For students with disabilities, particularly those on the Autism Spectrum, making friends isn’t always easy. Social norms and cultural cues can be lost or misinterpreted, leaving both sides confused and discouraged. Thankfully, now there is a program to help build friendships and offer the guidance of a mentor, too.
Thanks in large part to the efforts of Grand Valley State University, the LINKS program has been successfully integrated into several schools in Michigan, “linking” general education “mentor” students with special education “mentees.” Currently, Allendale Middle School has 20 mentor students working with four mentees. The goal is two-pronged: to give special education students a buddy to eat lunch with, as well as provide those students with an academic coach. General education students who participate in LINKS attend class with their mentee and offer assistance as needed.
Program director Kathy Kohl pairs students and monitors schedules to provide a comfortable fit. She explains, “We try to offer assistance during electives just because when [mentors] are in a science or social studies class, we don’t want them to miss the instruction that they need. But everybody here has stepped up and they recognize what they can do to assist another student or help get them back on track.”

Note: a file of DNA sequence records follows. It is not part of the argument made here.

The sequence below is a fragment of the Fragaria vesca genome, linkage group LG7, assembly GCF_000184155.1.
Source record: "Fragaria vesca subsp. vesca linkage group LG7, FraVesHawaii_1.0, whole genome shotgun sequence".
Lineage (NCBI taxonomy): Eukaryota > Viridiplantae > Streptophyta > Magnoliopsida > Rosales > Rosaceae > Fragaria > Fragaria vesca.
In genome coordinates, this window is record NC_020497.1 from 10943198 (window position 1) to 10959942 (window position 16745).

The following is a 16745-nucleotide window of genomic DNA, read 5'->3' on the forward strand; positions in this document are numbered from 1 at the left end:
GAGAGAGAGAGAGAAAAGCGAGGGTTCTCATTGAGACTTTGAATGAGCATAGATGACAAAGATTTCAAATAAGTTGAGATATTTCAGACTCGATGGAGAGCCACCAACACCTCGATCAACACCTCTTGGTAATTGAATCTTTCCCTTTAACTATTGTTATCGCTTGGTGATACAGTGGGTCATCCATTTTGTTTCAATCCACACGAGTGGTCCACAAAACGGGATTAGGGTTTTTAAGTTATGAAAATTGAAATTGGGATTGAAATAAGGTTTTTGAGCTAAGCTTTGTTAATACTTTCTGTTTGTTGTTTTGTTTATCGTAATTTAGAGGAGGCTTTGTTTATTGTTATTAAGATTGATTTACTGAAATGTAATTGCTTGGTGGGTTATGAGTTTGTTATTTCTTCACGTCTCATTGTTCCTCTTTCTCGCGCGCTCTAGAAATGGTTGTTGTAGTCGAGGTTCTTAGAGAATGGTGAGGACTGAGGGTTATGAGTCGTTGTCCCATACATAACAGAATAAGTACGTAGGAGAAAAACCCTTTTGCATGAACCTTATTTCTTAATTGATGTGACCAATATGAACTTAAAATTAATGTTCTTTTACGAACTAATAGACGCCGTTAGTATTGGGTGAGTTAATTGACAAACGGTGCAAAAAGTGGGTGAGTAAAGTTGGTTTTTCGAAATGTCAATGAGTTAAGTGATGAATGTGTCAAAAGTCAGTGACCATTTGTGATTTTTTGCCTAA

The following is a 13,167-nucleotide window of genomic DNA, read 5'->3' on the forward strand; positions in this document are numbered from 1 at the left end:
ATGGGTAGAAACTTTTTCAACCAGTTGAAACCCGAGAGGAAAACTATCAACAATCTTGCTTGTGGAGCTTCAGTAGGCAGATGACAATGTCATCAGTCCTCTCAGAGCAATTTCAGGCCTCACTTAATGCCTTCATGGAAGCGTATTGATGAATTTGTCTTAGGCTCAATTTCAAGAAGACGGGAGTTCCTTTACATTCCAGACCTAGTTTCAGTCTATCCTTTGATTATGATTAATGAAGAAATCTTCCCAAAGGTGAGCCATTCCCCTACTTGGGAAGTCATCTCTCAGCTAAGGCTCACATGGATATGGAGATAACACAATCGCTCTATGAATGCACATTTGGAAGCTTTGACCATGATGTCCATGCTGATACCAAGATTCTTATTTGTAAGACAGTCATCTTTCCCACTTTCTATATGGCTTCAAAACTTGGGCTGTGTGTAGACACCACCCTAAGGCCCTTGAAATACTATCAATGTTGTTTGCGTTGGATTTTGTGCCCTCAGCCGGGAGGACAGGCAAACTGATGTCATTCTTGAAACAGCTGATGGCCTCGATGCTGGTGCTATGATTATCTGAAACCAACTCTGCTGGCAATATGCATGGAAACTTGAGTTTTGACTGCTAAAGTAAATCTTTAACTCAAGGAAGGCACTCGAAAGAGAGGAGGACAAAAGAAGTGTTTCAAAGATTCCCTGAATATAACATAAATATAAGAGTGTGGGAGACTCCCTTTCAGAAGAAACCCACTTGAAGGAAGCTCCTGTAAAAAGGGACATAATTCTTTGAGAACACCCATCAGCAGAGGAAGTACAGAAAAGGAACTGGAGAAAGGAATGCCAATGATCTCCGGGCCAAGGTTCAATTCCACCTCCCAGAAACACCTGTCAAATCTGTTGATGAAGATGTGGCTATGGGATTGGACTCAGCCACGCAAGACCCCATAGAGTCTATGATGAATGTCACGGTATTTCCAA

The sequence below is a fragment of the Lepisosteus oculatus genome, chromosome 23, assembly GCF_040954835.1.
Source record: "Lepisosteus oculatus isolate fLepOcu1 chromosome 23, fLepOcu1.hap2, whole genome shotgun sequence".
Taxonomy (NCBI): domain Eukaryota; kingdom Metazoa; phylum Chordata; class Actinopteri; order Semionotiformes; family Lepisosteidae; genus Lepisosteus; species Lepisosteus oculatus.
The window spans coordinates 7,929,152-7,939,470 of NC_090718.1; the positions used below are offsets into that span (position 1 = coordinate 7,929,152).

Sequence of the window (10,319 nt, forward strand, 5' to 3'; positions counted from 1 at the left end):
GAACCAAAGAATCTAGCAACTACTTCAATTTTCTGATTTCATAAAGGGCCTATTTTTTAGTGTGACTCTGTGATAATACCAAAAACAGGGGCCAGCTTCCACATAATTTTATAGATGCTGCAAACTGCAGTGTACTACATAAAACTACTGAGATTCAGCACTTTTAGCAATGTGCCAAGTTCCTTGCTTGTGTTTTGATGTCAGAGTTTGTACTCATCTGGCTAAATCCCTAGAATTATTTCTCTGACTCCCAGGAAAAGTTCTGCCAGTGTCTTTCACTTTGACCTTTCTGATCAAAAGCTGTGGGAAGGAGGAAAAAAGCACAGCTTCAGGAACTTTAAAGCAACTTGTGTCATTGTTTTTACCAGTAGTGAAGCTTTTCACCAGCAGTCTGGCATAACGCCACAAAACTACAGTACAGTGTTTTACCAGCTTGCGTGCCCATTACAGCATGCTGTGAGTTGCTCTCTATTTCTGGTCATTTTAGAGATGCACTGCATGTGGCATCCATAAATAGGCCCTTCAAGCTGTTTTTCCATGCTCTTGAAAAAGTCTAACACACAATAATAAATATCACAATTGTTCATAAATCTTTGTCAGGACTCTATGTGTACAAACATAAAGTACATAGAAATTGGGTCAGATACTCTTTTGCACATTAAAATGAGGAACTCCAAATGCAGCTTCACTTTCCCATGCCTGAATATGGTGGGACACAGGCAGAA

Ms. Kohl points out that student mentors are particularly helpful in calming their mentees during class and helping them to not feel overwhelmed. They provide a second set of eyes, ears and hands to help ensure that due dates and other critical information is recorded accurately and remains organized.
LINKS teacher Molly Carpenter adds, “The hallways are a big thing. When they are walking through the crowded hallways it’s reasurring for them to know they’ve got that familiar face. It’s a nice place to have those connections; they know that every-so-often there’s going to be someone that’s going to be passing them to help get them where they need to go.”
General education students are beginning to see the value in offering help and friendship, too. 8th grader Hannah DeMott got involved because she wanted to be able to give other students a friend. Since the program began, Hannah has seen a change in the way that autistic students are treated, saying, “People are nicer to them and a lot more people have joined LINKS this year.” Ms. Kohl points out that her core group of mentors have led by example and have set the bar high among the student body.
Fellow 8th grade mentor George Berridge wanted to “help other kids if they were having trouble,” and Evelyn Plaggemeyer, another 8th grader, explained that she would like to work in special education or become a social worker someday, so she is thankful that she has had this hands-on experience.
But arguably the most valuable take-away is a shift in thinking and an expanding sense of compassion at Allendale Middle School. Hannah reminds us all, “Don’t judge these students before you get to know them.”
Making friends, offering academic assistance and reducing stereotypes and biases? Sounds like this program LINKS a multitude of wonderful things together for the kids at Allendale Middle.